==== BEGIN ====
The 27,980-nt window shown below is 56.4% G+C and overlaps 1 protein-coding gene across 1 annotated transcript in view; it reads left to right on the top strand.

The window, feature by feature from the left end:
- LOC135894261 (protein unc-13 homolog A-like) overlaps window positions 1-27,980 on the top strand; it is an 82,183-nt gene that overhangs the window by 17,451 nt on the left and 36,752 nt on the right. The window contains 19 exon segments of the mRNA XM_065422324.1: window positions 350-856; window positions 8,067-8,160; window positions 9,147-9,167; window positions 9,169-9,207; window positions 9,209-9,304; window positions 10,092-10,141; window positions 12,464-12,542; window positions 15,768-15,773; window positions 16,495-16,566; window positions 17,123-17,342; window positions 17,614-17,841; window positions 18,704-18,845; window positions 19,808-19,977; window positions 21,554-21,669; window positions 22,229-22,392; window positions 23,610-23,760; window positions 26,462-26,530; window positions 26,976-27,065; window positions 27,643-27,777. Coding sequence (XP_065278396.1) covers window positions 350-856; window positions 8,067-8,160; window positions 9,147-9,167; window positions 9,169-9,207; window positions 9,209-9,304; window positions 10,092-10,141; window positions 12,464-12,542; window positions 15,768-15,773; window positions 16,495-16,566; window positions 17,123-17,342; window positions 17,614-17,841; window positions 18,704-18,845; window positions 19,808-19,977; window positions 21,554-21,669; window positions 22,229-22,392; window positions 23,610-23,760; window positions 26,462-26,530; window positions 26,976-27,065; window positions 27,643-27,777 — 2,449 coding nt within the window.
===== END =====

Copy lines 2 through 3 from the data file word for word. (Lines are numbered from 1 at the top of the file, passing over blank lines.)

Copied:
The window, feature by feature from the left end:
- LOC135894261 (protein unc-13 homolog A-like) overlaps window positions 1-27,980 on the top strand; it is an 82,183-nt gene that overhangs the window by 17,451 nt on the left and 36,752 nt on the right. The window contains 19 exon segments of the mRNA XM_065422324.1: window positions 350-856; window positions 8,067-8,160; window positions 9,147-9,167; window positions 9,169-9,207; window positions 9,209-9,304; window positions 10,092-10,141; window positions 12,464-12,542; window positions 15,768-15,773; window positions 16,495-16,566; window positions 17,123-17,342; window positions 17,614-17,841; window positions 18,704-18,845; window positions 19,808-19,977; window positions 21,554-21,669; window positions 22,229-22,392; window positions 23,610-23,760; window positions 26,462-26,530; window positions 26,976-27,065; window positions 27,643-27,777. Coding sequence (XP_065278396.1) covers window positions 350-856; window positions 8,067-8,160; window positions 9,147-9,167; window positions 9,169-9,207; window positions 9,209-9,304; window positions 10,092-10,141; window positions 12,464-12,542; window positions 15,768-15,773; window positions 16,495-16,566; window positions 17,123-17,342; window positions 17,614-17,841; window positions 18,704-18,845; window positions 19,808-19,977; window positions 21,554-21,669; window positions 22,229-22,392; window positions 23,610-23,760; window positions 26,462-26,530; window positions 26,976-27,065; window positions 27,643-27,777 — 2,449 coding nt within the window.